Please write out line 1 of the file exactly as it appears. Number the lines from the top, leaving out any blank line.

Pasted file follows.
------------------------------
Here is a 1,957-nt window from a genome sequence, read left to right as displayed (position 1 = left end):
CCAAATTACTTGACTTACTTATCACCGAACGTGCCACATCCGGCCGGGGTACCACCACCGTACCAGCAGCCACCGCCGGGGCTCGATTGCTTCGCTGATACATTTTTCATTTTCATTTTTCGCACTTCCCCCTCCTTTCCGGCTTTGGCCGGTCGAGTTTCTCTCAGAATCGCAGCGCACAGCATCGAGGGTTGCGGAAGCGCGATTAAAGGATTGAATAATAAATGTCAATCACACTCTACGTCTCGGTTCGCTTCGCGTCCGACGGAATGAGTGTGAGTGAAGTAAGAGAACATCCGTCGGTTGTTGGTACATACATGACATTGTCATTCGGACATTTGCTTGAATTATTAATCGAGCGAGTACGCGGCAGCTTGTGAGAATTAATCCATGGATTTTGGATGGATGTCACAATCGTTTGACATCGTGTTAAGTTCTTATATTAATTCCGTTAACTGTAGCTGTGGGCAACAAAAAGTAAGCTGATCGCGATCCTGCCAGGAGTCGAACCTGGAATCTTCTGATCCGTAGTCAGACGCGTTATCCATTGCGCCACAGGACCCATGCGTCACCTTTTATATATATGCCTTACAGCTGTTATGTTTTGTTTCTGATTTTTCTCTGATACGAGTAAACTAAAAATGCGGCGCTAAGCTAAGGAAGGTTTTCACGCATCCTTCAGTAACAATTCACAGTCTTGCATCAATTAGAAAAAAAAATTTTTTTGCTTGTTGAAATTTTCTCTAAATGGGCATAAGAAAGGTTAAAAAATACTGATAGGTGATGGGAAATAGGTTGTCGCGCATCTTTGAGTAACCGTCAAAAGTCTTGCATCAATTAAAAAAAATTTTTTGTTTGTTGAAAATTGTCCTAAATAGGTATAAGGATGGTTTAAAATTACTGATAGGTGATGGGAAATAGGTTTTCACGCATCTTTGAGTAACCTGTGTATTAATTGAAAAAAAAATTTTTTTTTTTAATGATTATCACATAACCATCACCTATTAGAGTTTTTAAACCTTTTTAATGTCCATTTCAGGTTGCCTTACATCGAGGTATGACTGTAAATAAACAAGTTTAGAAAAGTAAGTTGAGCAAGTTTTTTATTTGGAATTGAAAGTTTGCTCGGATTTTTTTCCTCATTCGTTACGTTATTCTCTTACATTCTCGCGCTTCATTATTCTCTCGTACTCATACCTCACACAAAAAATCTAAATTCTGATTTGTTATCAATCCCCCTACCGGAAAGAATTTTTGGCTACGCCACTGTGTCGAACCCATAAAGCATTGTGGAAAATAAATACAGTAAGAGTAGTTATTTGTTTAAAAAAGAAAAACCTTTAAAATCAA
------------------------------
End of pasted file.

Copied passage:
Here is a 1,957-nt window from a genome sequence, read left to right as displayed (position 1 = left end):